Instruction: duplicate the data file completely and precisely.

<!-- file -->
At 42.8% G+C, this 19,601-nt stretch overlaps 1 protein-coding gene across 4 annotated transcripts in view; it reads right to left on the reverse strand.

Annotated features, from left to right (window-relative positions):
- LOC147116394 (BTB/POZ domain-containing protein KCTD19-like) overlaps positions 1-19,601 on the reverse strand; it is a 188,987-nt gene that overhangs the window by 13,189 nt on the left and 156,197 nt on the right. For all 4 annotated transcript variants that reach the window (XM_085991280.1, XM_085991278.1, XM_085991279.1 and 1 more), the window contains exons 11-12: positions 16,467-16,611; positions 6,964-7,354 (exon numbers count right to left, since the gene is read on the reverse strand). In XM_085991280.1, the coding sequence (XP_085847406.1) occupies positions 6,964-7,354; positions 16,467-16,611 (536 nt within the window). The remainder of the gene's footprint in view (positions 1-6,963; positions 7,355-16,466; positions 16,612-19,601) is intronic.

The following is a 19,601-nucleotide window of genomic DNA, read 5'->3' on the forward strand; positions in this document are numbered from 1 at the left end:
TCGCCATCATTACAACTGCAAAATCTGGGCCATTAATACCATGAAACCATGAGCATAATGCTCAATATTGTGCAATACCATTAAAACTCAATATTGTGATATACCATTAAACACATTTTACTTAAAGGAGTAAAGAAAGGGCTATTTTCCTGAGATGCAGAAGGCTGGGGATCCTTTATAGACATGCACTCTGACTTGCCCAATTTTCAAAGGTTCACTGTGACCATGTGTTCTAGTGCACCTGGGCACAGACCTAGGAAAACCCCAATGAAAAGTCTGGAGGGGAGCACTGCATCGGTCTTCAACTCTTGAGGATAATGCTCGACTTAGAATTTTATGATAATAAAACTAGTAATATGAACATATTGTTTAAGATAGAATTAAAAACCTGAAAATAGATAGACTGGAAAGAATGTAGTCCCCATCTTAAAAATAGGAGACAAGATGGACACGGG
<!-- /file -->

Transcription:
At 42.8% G+C, this 19,601-nt stretch overlaps 1 protein-coding gene across 4 annotated transcripts in view; it reads right to left on the reverse strand.

Annotated features, from left to right (window-relative positions):
- LOC147116394 (BTB/POZ domain-containing protein KCTD19-like) overlaps positions 1-19,601 on the reverse strand; it is a 188,987-nt gene that overhangs the window by 13,189 nt on the left and 156,197 nt on the right. For all 4 annotated transcript variants that reach the window (XM_085991280.1, XM_085991278.1, XM_085991279.1 and 1 more), the window contains exons 11-12: positions 16,467-16,611; positions 6,964-7,354 (exon numbers count right to left, since the gene is read on the reverse strand). In XM_085991280.1, the coding sequence (XP_085847406.1) occupies positions 6,964-7,354; positions 16,467-16,611 (536 nt within the window). The remainder of the gene's footprint in view (positions 1-6,963; positions 7,355-16,466; positions 16,612-19,601) is intronic.

The following is a 19,601-nucleotide window of genomic DNA, read 5'->3' on the forward strand; positions in this document are numbered from 1 at the left end:
TCGCCATCATTACAACTGCAAAATCTGGGCCATTAATACCATGAAACCATGAGCATAATGCTCAATATTGTGCAATACCATTAAAACTCAATATTGTGATATACCATTAAACACATTTTACTTAAAGGAGTAAAGAAAGGGCTATTTTCCTGAGATGCAGAAGGCTGGGGATCCTTTATAGACATGCACTCTGACTTGCCCAATTTTCAAAGGTTCACTGTGACCATGTGTTCTAGTGCACCTGGGCACAGACCTAGGAAAACCCCAATGAAAAGTCTGGAGGGGAGCACTGCATCGGTCTTCAACTCTTGAGGATAATGCTCGACTTAGAATTTTATGATAATAAAACTAGTAATATGAACATATTGTTTAAGATAGAATTAAAAACCTGAAAATAGATAGACTGGAAAGAATGTAGTCCCCATCTTAAAAATAGGAGACAAGATGGACACGGG